Children and the Art of the Sword

Martial Arts and Children

When we think about swords and the martial arts involving swords, we seldom think of children.  It seems that the cutting blade and young people don’t mix well….or at least that’s the belief in America, when in fact, I suggest  that there are ways to introduce the sword at early ages with extraordinary benefits without introducing major risk of injury.

If we look at the Japanese culture, we find that many Kendo students begin their practice in the early years of grade school. Learning Kendo in Japanese grade school is like American kids learning baseball. Early in my teaching experience in Kendo, I had the pleasure of having a young Japanese girl in one of my classes.  When my American students first began competing with her, they severely under-estimated her abilities.  Their American-based judgment system looked at her diminutive size and her young age and assumed her abilities would match her American counterparts’ skills for the same size and age.  In reality, her skills were way beyond what would normally be expected, an advantage of her early start in Kendo. However, this impressive ability comes with a price. Young Japanese students may practice many hours a day doing strenuous training exercises that can eventually result in stunted growth.  It is a well-known fact that extreme exercise in young people does affect development. Energy from the nutrition children take in is diverted to their muscles to support their exercises rather than being used for growth development.  Olympic gymnasts are good examples of this – think of the small stature of these gymnasts as well as the delays or absence of menstrual cycles in young girls. Obviously, we want to avoid affecting a student’s growth potential, and allow them to learn the art safely while reaping the benefits of the early cycles of learning.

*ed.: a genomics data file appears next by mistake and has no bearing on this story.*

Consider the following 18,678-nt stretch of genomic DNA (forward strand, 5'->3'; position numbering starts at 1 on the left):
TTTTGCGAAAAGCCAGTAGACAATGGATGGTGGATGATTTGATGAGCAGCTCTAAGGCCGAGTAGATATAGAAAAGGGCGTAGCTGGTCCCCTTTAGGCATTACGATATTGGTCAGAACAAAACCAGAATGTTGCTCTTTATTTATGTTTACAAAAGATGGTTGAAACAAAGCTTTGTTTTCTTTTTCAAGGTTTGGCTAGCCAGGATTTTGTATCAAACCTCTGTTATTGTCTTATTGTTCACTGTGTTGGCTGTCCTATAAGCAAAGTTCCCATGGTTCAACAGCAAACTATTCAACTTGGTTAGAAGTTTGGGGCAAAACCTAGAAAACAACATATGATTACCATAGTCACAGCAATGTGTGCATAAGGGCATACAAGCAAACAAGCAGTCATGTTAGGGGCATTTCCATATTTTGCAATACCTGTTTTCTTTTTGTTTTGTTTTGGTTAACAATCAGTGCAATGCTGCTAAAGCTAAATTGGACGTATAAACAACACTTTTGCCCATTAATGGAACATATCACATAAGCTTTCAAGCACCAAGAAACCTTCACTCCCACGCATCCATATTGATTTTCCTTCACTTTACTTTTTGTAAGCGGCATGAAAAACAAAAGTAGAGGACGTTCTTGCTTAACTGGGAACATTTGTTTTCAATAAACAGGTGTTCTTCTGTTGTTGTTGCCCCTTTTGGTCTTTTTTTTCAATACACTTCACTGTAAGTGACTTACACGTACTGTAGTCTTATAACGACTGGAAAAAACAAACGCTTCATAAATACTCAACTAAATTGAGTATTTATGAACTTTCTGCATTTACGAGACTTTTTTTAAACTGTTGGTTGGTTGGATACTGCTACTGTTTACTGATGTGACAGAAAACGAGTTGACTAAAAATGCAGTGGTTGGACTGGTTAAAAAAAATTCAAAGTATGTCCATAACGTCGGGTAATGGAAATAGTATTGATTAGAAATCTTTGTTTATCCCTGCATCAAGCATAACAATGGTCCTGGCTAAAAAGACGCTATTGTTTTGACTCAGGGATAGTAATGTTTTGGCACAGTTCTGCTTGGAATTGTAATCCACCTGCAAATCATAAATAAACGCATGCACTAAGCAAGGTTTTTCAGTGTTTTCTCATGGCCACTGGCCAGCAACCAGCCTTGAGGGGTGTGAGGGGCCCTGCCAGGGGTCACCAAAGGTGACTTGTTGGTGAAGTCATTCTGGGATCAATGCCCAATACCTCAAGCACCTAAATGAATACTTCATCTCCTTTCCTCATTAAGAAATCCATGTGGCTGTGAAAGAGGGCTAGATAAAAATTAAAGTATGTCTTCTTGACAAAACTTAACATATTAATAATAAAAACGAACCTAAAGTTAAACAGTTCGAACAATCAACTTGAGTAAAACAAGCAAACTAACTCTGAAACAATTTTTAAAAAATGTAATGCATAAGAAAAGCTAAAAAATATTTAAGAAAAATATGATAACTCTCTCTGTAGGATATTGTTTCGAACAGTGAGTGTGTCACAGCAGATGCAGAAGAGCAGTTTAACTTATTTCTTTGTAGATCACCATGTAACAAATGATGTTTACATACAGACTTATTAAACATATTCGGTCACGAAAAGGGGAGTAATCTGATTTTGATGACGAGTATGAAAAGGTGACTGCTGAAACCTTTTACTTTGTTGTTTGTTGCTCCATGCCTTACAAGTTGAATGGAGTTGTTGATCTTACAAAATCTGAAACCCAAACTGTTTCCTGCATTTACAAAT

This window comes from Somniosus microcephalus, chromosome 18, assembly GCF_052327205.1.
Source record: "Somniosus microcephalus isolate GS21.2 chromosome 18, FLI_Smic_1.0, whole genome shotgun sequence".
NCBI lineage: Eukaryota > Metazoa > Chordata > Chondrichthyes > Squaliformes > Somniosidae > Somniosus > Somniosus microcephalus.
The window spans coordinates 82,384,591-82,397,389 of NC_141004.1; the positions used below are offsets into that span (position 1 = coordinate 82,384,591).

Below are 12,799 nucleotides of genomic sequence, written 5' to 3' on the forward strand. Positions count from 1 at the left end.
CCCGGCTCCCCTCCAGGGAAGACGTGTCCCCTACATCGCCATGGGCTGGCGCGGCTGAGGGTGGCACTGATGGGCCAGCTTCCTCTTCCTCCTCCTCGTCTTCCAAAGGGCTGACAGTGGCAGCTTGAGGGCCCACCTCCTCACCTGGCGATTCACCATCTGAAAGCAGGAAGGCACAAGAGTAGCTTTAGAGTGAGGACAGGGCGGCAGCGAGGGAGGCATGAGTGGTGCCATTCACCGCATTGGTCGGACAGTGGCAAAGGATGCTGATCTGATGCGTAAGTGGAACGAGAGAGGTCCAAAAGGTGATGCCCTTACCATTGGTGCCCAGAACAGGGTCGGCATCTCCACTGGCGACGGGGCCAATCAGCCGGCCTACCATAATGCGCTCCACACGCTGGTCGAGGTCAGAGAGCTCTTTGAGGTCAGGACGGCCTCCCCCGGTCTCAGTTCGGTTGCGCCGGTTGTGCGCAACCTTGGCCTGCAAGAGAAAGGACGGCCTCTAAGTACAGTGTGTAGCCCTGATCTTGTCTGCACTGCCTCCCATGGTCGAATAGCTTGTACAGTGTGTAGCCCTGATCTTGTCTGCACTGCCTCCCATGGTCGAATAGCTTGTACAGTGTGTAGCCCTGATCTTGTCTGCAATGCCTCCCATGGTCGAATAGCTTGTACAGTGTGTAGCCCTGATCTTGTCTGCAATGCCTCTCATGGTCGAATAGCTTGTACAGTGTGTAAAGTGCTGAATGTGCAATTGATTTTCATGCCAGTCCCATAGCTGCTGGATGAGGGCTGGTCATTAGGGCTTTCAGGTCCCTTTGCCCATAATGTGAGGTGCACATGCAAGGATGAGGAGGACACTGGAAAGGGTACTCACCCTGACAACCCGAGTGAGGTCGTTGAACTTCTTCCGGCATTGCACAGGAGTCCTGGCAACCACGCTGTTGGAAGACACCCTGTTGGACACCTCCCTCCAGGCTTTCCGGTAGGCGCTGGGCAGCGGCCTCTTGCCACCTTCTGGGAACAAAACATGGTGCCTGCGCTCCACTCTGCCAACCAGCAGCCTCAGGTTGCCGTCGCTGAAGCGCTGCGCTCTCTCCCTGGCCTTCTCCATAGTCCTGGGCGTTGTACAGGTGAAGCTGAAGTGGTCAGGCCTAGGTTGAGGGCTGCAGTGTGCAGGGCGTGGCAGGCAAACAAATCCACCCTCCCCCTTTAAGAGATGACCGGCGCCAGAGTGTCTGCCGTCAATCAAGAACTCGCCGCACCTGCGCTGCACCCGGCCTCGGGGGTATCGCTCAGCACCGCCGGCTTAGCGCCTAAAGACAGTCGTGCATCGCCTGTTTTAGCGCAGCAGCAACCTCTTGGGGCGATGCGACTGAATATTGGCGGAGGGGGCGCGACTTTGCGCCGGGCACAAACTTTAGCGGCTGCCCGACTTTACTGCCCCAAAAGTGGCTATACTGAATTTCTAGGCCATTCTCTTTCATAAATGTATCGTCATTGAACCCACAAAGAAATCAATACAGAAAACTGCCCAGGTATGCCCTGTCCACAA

Today’s modern Chanbara weaponry provides a safe alternative to the bamboo (Shinai) or wood (Bokuto or Bokken) swords used by older students. By starting with soft weaponry, instructors don’t need to worry about the inability of children to handle bamboo or wood to teach basic sword strikes.  Students can also begin learning sword techniques earlier through the use of games and simple exercises. In addition, the fear of injury that we often see in students when they are concerned about being struck by the Shinai or Bokuto is removed. The following are some suggestions on how to integrate the sword into martial arts for young children.

Children in the 3 to 6 year range are looking for your attention and approval. Small class sizes for these age groups is suggested to help give each student personal attention. Only the short sword is recommended for the 3 to 6 year olds. Unless modified for these children’s size, longer weapons, such as the bo staff or long sword, are too hard for the children to control. These weapons tend to be heavier, possibly causing injury to small wrists. They are also longer, which can increase potential injury to other children in range.